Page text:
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Had we looked merely at the surface of things, we possibly should have been conducted to the same, or like conclusions with the ultra abolitionists of the day; namely, that slavery is too outstandingly and palpably wrong for a revelation from God, under any circumstances, to make any tolerant allusion to it. Some way then would have been sought to explain away those passages which seem to recognize, and which appear to have been designed for, the government of the relation; and failing in this, as we think every rational mind must do, the next step would have been, as we fear many of them have done, to reject the Scriptures, on account of such monstrous doctrines—so repugnant to our natural rights, and contrary to the voice of reason-as a revelation from God.

But when we endeavour to penetrate and look beneath the surface, and regard it as a part of an administration that takes hold of this world in its connexion with an eternal state; that has more reference to the general than the individual good,—the good of eternity, than the good of time; or, in other words, the greatest good, or greatest amount of good, upon the whole, of all concerned, for both time and eternity; it appears to us not only to be free from the objections alleged against it, but as commending itself to us as an exhibition of the united wisdom and goodness of the moral Governor of the universe, in making the best of circumstances in this as in all other matters connected with the defection of this revolting province of his dominions; and of the truth of which we think the reader will be fully satisfied, by the time he shall have patiently and carefully passed through this little work,

And we would here admonish him, that we think the various parts are so dependent on, and so calculated to illustrate and strengthen each other, that he cannot well understand the subject in its complex character, without an attentive and careful perusal of the whole. We make this remark for the benefit of those who examine a book as many do a newspaper-pick it up,

cast a cursory and careless glance over its columns, and if the eye should catch nothing that suits their fastidious taste, throw it aside as a failure. Thoughtful minds-especially at this juncture, when the whole country, from the centre to the circumference, feels its importance; and our national councils, as well as our Church organizations, are trembling to their foundations under its fearful power—will need no such admonition. And if, as we think it does, it shall be found to present the subject in a Scriptural and rational light, and perchance in a somewhat different, if not in an entirely new light, to what it has ever been presented to the world, it will be read with anxiety; and that too without much solicitude as to whence it is, or the peculiarities of its literary dress. This leads us to make a remark in reference to style.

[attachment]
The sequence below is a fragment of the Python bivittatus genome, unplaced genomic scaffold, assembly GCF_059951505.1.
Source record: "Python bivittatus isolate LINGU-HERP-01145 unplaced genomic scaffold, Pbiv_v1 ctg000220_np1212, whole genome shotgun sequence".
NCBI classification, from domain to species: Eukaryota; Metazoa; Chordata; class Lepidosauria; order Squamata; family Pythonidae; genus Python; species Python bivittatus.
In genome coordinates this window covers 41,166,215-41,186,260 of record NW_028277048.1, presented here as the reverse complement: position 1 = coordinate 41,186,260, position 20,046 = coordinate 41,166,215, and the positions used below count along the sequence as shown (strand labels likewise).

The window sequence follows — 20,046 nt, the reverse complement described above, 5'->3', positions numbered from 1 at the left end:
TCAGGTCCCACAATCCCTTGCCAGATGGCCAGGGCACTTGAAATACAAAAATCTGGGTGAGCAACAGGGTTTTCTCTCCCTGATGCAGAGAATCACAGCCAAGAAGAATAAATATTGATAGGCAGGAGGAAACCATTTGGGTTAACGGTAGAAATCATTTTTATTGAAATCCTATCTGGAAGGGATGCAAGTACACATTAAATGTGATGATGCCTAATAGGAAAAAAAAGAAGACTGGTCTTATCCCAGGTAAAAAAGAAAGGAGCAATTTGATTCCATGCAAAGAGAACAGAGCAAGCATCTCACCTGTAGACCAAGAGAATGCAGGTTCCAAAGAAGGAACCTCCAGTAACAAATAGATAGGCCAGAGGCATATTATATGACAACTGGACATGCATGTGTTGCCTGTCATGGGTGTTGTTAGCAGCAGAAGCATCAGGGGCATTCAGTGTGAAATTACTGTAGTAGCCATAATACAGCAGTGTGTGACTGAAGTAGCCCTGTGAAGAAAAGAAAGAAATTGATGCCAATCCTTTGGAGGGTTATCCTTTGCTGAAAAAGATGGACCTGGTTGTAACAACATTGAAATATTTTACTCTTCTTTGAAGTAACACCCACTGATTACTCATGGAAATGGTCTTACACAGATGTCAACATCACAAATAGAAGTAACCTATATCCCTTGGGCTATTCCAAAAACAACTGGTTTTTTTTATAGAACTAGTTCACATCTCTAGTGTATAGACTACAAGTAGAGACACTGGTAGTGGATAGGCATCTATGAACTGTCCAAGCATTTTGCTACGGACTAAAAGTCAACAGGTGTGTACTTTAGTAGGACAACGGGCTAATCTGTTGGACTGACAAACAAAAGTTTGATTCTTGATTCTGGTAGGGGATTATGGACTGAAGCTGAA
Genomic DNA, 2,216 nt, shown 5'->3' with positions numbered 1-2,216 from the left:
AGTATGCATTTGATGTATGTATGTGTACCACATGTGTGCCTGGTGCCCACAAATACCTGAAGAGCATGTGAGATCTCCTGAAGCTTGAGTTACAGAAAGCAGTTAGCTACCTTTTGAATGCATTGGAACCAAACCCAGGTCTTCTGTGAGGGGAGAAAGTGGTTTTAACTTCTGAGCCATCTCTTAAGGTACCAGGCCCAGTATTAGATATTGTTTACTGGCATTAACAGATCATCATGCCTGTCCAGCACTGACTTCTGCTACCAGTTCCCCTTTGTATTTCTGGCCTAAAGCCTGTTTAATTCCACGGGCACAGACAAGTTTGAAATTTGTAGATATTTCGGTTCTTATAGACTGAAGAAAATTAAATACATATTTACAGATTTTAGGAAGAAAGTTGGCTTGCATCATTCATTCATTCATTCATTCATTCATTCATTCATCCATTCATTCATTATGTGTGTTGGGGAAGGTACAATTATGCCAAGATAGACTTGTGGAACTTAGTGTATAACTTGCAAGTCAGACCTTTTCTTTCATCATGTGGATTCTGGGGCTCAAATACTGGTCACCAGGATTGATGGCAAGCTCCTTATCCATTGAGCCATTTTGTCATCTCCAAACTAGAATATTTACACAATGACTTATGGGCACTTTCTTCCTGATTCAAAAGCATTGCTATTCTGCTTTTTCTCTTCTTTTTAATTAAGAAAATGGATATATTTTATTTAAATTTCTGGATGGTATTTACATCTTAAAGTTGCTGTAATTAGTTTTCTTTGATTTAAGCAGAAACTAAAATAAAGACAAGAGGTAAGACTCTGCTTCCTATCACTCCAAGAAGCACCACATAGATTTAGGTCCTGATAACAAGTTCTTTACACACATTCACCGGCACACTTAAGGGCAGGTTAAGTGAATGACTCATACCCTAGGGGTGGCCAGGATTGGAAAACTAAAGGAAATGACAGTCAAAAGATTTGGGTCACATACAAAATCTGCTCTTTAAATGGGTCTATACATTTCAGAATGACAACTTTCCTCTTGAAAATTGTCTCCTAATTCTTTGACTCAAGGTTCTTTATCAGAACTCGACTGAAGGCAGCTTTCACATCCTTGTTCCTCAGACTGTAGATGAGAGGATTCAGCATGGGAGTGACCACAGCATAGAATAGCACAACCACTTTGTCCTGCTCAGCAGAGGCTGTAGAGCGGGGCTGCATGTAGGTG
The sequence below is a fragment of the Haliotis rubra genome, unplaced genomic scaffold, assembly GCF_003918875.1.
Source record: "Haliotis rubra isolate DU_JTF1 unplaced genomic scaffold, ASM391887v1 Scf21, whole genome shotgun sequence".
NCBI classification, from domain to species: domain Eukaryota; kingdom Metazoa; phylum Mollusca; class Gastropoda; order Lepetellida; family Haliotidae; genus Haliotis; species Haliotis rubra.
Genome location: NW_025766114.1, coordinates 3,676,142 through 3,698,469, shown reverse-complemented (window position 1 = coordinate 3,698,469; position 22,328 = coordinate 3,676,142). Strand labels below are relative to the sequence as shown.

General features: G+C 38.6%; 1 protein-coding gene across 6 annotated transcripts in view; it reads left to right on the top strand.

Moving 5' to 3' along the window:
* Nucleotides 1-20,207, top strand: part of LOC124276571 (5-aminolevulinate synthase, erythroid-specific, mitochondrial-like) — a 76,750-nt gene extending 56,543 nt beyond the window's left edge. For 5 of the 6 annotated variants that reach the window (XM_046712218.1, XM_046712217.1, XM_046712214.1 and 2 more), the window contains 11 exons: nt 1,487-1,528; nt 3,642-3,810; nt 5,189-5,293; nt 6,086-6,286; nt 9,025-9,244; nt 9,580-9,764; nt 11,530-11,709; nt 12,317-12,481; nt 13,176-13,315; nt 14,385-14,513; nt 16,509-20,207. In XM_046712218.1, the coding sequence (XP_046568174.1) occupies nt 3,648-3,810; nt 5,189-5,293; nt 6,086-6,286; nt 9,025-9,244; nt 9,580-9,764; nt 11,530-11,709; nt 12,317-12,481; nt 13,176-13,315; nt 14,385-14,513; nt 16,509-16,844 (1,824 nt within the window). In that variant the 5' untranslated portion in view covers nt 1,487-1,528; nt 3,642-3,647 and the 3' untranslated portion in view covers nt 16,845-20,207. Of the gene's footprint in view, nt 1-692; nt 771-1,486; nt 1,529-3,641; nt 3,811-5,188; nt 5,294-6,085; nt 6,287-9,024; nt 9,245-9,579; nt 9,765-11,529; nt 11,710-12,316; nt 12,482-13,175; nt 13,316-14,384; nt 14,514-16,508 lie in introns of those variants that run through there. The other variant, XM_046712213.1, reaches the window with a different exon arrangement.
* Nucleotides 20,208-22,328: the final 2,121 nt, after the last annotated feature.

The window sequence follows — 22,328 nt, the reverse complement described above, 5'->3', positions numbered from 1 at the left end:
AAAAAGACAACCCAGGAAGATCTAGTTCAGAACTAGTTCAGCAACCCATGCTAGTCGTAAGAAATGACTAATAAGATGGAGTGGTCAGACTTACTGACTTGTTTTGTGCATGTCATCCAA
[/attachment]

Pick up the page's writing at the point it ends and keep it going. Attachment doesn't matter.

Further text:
It being the first-born of our pen for public scrutiny, we think we may, with some confidence, claim the indulgence of the sober-minded. And as for the fastidiousness of that taste that will bow down and worship a jackdaw, because dressed in a peacock's feathers, we do not feel a very ponderous solicitude about gratifying it.

That some portions of the work, in point of style, may pass for all our expectations or pretensions, we have no doubt; but that other portions of it, in which we have had to do with men and things that seemed to call for some severity or humour, may be regarded as coarse and common-place, and thus deficient in correct taste, we are fully aware. After all, in this disordered world there are some coarse and vulgar ideas; and as words are the signs of ideas, in writing about them, plain, unpretending men may very naturally fall into this error.